Caravan Health President and CEO Tim Gronniger recently hosted a webinar to discuss how ACO work can help your practice get through the difficult conditions of a pandemic. Tim was joined by Nicole Banister, Vice President, Practice Transformation and Tim Putnam, CEO of Margaret Mary Health (MMH) in Batesville, IN. View the webinar recording here.
Experience of Margaret Mary Health
In mid-March, MMH became an early COVID-19 hotspot
before the virus was prevalent in other parts of the Midwest. MMH is a rural critical access hospital and was quickly overwhelmed with COVID-19 patients presenting with acute levels of illness. This took place before the full CDC guidelines for safety and treatment were available and the situation quickly exceeded critical access capacity. In Tim’s words “within a week and a half, we went from 80 percent outpatient and 20 percent inpatient, to 20 percent outpatient and 200 percent inpatient.” The hospital adjusted quickly with outpatient doctors ready to shift to inpatient service and in time, the surge subsided.
MMH has always been focused on meeting the health needs of the community – one of the reasons for joining an ACO several years ago. The ACO gave MMH and its practitioners a large amount of data about patients. They know exactly what’s going on with patient health, including who has been to the doctor and kept up with preventive care. Now that the surge of COVID-19 has abated in their area, providers have a full picture of the health of the patient population, and patient care needs won’t fall through the cracks. This summer, practitioners are catching up with patients and activities that were deferred during the height of COVID-19. The population health data makes this work possible.
Federal Policy Response
In response to the pandemic, CMS has changed
how ACOs can take on risk. Most notably, ACOs can stay at their 2020 level of risk for 2021, instead of being required to advance to a new level. In addition, COVID-19-related costs will be disregarded in ACO financial calculations, including establishing benchmarks. For the duration of the public health emergency, no ACO in a downside risk arrangement will be liable for shared losses. CMS could go further in reducing the effects of the pandemic, but these changes, as well as the widespread availability of telehealth and virtual care
, will make it easier for ACOs to focus on the emergency.
ACO Model Key to Practice Survival
As MMH experienced this Spring, the benefits of the ACO model of value-based care are especially clear during a pandemic. Most importantly, a population health program adapted to telehealth will deliver a reliable income stream even if patients are not able to come to the office or if it is safer and healthier for them not to do so. Detailed claims data inform providers which patients are high priority for follow-up and clinical interventions. By acting on the information provided by the data, providers can lessen the chance of a secondary wave of intense health need due to deferred care.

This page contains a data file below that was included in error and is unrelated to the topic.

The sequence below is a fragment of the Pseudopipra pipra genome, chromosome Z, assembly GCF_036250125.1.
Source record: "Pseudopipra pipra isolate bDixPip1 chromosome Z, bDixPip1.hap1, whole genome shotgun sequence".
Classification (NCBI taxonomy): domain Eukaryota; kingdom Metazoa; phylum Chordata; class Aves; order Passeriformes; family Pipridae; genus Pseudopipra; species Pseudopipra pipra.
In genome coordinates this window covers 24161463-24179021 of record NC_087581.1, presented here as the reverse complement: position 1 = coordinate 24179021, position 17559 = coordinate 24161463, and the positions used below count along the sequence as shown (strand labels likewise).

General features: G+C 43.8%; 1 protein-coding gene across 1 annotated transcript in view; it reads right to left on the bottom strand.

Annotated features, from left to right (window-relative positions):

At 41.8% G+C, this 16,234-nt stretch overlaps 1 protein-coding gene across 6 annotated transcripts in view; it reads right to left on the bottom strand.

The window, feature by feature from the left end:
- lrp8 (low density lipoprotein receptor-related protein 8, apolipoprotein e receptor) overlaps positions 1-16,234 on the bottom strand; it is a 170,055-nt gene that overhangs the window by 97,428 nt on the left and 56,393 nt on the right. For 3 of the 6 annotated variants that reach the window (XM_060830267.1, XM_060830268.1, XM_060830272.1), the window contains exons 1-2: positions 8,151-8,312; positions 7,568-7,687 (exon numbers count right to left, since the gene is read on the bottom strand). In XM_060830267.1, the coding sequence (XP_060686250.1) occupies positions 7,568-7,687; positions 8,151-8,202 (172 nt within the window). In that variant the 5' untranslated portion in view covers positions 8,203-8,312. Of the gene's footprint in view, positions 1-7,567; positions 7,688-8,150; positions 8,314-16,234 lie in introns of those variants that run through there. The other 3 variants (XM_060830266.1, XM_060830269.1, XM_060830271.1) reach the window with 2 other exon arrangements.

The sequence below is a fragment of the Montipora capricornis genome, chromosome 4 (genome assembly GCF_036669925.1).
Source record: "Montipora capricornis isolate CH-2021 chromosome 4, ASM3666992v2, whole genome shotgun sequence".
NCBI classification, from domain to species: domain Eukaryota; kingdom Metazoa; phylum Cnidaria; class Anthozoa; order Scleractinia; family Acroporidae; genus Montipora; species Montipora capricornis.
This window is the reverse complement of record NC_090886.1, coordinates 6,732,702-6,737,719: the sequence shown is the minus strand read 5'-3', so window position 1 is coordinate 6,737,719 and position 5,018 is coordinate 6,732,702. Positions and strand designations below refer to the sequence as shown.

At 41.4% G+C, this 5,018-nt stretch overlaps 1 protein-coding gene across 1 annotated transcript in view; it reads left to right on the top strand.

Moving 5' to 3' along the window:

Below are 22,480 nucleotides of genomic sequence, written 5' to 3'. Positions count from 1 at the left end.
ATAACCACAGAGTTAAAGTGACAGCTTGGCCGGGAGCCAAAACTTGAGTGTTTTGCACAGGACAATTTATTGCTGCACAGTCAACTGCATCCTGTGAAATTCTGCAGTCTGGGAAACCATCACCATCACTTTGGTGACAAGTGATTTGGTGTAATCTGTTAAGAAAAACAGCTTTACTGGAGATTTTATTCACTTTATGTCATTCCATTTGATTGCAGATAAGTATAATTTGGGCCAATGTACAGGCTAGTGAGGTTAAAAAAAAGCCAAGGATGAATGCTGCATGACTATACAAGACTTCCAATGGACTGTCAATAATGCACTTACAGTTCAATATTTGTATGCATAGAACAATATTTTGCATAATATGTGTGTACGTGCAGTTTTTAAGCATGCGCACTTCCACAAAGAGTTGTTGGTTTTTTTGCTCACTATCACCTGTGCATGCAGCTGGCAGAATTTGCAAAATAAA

Providers have seen dramatic drops in outpatient volume and revenue in all parts of the country. The decline of up to 45 to 65 percent started in mid-March. The Medicare population of age 65+ was not spared from these reductions in visits. Providers are now using population health services and telehealth to turn the decreases in service volume around and get patients the care they need.
Chronic care management can be a critical service to the many Medicare patients with more than one chronic condition. This becomes critical during the pandemic when 82 percent of COVID-19 deaths involve a chronic condition such as hypertension and diabetes. One facility in Louisiana proactively contacted chronic care management (CCM) patients early in the pandemic to establish contact with the care team and answer questions, such as how to get medications without leaving home. This early outreach was a great success, and the facility had no emergency visits or hospital admissions among this population.
Providers at a critical access hospital in Mississippi identified which patients could potentially benefit from CCM during the pandemic. They reached out to patients immediately and doubled the size of their CCM program from an enrollment of 400 patients to 800. With these patients identified and enrolled, their next steps were to screen for depression in order to identify, assess and behavioral health concerns
that may be exacerbated by the stress and financial strain of the pandemic.
What’s Next in Value-Based Payment
The future of the COVID-19 pandemic remains unclear. What we do know is that CMS is holding strong to its promise to move away from a fee-for-volume reimbursement system. CMS Administrator Seema Verma
was recently quoted saying that "CMS has been doubling down across-the-board to encourage the move to value-based care." Caravan’s case studies demonstrate that a provider’s best protection against a second wave of the pandemic is to successfully make the leap into value-based care model.
Although CMS has delayed this year’s application period for the Medicare Shared Savings Program, there’s still a chance to join a Track 1 ACO starting in January 2021. Caravan Health is now accepting applicants for current and non-ACO participants to move into its collaborative ACO model. This approach allows interested participants to be a part of an established ACO with a history of success risk-free. Those interested will need to move fast – the deadline to apply is approaching quickly.
Please reach out to a Caravan expert to learn more.